A day after the assault, law enforcement identified five potential suspects based on victims' descriptions. One possible suspect had been arrested the prior year for voyeurism in a campus women's restroom. Within a few days, the detectives located this suspect and found a bite mark on one finger. They obtained buccal swabs from the suspect, which were submitted to the crime laboratory as a suspect standard. DNA analyses were completed on swabs collected by the SANE and forensic scientist. Short tandem repeats (STRs) found on the Y-chromosome (Y-STR) and STR DNA findings successfully matched the identified suspect of the groping assault in selected swabs (see Tables 2 and 3).

TABLE 2 - DNA Yield of Y-STR Analysis From Groping Case Study
Swab location Male DNA quant Y-STR DNA profile development Suspect part of mixture
Swabs collected by forensic scientists
 Skirt No male DNA
 Jacket shoulders Yes More than three men Yes, matches major portion
 Tights Yes More than one man Yes, matches major portion
 Underwear No male DNA
Swabs collected by SANEs
 Lower abdomen Yes Yes, match to suspect Yes, matches major portion
 Underwear Yes Yes, match to suspect Yes, matches major portion
 Jacket button No male DNA
 Around mouth Yes Yes, low levels: match to suspect Yes, matches major portion
DNA = deoxyribonucleic acid; SANEs = sexual assault nurse examiners; STR = short tandem repeat; Y-STR = short tandem repeat on the Y-chromosome.

TABLE 3 - DNA Yield of STR DNA Analysis From Groping Case Study
Swab location DNA profile developed from foreign contributors STR DNA profile development Suspect part of mixture
Swabs collected by forensic scientists
 Skirt Not attempted
 Jacket shoulders Yes More than two foreign contributors No
 Tights Yes More than one foreign contributor No
 Underwear No male DNA Not attempted
Swabs collected by SANEs
 Lower abdomen Not attempted
 Underwear Yes Yes Yes
 Jacket button No male DNA Not attempted
 Around patient's mouth Not attempted
DNA = deoxyribonucleic acid; SANEs = sexual assault nurse examiners; STR = short tandem repeat.

The findings from this case study indicate that the use of touch DNA testing of body and clothing swabs for both Y-STR and STR DNA analysis methods can successfully identify a groping suspect. Current STR and Y-STR DNA kits used in state crime laboratories are more sensitive and able to detect smaller amounts of DNA from evidentiary samples (R. A. H. van Oorschot et al., 2019). The findings also support the premise that the texture surface of a touched object is important in the development of touch DNA profiles. The smooth, metal button of the victim's coat did not yield male DNA, although the suspect tried to undo the button. After the assault, the victim was noted to frequently fidget with the button during the interview process, which likely removed male DNA from the smooth surface. The lacy texture of the front part of her underwear did yield both Y-STR and STR probative profiles aligning with factors identified in Table 1. The rough, uneven surface of the lace cloth substrate material could be more likely to contain epithelial cells from the suspect's fingers than the smooth surface of the coat button.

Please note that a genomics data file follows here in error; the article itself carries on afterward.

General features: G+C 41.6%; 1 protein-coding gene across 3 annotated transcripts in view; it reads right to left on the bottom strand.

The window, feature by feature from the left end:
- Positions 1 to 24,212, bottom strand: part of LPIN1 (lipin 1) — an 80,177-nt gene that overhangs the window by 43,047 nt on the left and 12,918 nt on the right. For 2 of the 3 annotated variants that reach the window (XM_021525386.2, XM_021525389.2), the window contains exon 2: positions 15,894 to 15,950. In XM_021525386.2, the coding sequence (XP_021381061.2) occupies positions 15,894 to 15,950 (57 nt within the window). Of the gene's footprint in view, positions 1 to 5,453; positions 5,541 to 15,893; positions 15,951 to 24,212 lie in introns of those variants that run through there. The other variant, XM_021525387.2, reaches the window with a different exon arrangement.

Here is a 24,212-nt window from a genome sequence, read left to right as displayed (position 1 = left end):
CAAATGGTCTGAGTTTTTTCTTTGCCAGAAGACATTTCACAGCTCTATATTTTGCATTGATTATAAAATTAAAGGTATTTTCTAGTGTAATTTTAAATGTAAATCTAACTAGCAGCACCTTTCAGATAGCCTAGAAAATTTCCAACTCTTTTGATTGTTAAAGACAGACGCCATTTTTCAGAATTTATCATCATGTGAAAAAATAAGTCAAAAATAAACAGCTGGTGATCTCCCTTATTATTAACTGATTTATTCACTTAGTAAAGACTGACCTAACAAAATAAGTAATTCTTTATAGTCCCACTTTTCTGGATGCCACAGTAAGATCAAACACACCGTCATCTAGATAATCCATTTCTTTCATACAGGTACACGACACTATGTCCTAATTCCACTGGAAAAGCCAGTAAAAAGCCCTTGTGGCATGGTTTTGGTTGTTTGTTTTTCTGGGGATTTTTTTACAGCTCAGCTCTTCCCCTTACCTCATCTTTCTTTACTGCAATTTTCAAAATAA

The DNA analysis findings were crucial to the successful prosecutorial outcome in the case. The victim was unable to identify the suspect from a photo lineup. Until the DNA findings were obtained, the suspect denied committing the assaults. After the DNA findings, the suspect accepted a plea bargain resulting in incarceration for aggravated SA. The prosecutor stated the DNA findings made all the difference in the successful prosecution of this groping SA case.

The DNA analysis findings from this case spurred changes to the state protocol of evidence collection in stranger assaults to incorporate specific swabs and clothing collection guidelines aimed at capturing very small amounts of DNA for potential Y-STR or STR DNA testing. In a collaborative effort between the state crime laboratory forensic scientists and SANEs, a new state form, Stranger Touch DNA Documentation (Appendix, Supplemental Digital Content 1, https://links.lww.com/JFN/A60), was created as a guide in collecting evidence swabs, clothing, or other items touched during a groping assault. This form directs SANEs to list clothing items touched by the suspect, as well as how and where the touch occurred, and draw the areas of touch on body diagrams. If victims are willing to submit their clothing as evidence, it is recommended that the SANEs do not collect swabs from the clothing but package the clothing to submit to the crime laboratory as detailed in national protocols (National Institute of Justice, Office of Justice Programs, U.S. Department of Justice, 2017; Office on Violence Against Women, U.S. Department of Justice, 2013, 2016). The state's SA examination form was also modified to include designation by the SANE on swabs collected from skin locations with A for amylase (indicating saliva), S for semen, and E for epithelial (indicating touch contact by assailant; see Figure 1). In addition, a section was created for SANEs to write notes about collected evidence to help with DNA analysis decisions.